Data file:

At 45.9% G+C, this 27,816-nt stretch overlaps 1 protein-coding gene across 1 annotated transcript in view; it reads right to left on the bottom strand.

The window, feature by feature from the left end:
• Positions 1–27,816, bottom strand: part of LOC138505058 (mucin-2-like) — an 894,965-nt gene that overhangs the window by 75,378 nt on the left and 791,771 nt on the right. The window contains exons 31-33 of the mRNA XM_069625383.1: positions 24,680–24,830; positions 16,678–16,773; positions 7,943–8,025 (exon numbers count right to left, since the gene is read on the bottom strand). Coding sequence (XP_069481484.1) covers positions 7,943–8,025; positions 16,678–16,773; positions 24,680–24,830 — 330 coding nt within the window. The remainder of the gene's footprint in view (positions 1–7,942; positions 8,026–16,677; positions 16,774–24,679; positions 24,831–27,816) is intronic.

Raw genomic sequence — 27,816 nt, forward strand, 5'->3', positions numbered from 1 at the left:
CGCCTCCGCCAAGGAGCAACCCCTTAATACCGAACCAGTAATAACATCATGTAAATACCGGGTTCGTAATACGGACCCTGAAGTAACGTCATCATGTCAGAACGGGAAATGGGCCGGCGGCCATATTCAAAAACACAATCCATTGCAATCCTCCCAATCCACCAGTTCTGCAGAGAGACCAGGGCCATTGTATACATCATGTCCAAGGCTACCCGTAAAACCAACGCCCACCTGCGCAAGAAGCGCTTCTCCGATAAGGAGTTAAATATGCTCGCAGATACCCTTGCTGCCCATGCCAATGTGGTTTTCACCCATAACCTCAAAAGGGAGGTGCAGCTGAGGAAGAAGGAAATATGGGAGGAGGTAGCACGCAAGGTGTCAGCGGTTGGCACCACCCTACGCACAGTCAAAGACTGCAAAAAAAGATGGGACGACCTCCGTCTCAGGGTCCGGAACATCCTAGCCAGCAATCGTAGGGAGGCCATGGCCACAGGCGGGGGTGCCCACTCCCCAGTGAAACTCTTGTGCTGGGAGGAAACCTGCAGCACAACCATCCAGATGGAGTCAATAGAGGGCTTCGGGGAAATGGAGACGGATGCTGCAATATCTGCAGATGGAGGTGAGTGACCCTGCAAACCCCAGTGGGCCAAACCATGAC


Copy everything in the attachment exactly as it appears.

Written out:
At 45.9% G+C, this 27,816-nt stretch overlaps 1 protein-coding gene across 1 annotated transcript in view; it reads right to left on the bottom strand.

The window, feature by feature from the left end:
• Positions 1–27,816, bottom strand: part of LOC138505058 (mucin-2-like) — an 894,965-nt gene that overhangs the window by 75,378 nt on the left and 791,771 nt on the right. The window contains exons 31-33 of the mRNA XM_069625383.1: positions 24,680–24,830; positions 16,678–16,773; positions 7,943–8,025 (exon numbers count right to left, since the gene is read on the bottom strand). Coding sequence (XP_069481484.1) covers positions 7,943–8,025; positions 16,678–16,773; positions 24,680–24,830 — 330 coding nt within the window. The remainder of the gene's footprint in view (positions 1–7,942; positions 8,026–16,677; positions 16,774–24,679; positions 24,831–27,816) is intronic.

Raw genomic sequence — 27,816 nt, forward strand, 5'->3', positions numbered from 1 at the left:
CGCCTCCGCCAAGGAGCAACCCCTTAATACCGAACCAGTAATAACATCATGTAAATACCGGGTTCGTAATACGGACCCTGAAGTAACGTCATCATGTCAGAACGGGAAATGGGCCGGCGGCCATATTCAAAAACACAATCCATTGCAATCCTCCCAATCCACCAGTTCTGCAGAGAGACCAGGGCCATTGTATACATCATGTCCAAGGCTACCCGTAAAACCAACGCCCACCTGCGCAAGAAGCGCTTCTCCGATAAGGAGTTAAATATGCTCGCAGATACCCTTGCTGCCCATGCCAATGTGGTTTTCACCCATAACCTCAAAAGGGAGGTGCAGCTGAGGAAGAAGGAAATATGGGAGGAGGTAGCACGCAAGGTGTCAGCGGTTGGCACCACCCTACGCACAGTCAAAGACTGCAAAAAAAGATGGGACGACCTCCGTCTCAGGGTCCGGAACATCCTAGCCAGCAATCGTAGGGAGGCCATGGCCACAGGCGGGGGTGCCCACTCCCCAGTGAAACTCTTGTGCTGGGAGGAAACCTGCAGCACAACCATCCAGATGGAGTCAATAGAGGGCTTCGGGGAAATGGAGACGGATGCTGCAATATCTGCAGATGGAGGTGAGTGACCCTGCAAACCCCAGTGGGCCAAACCATGAC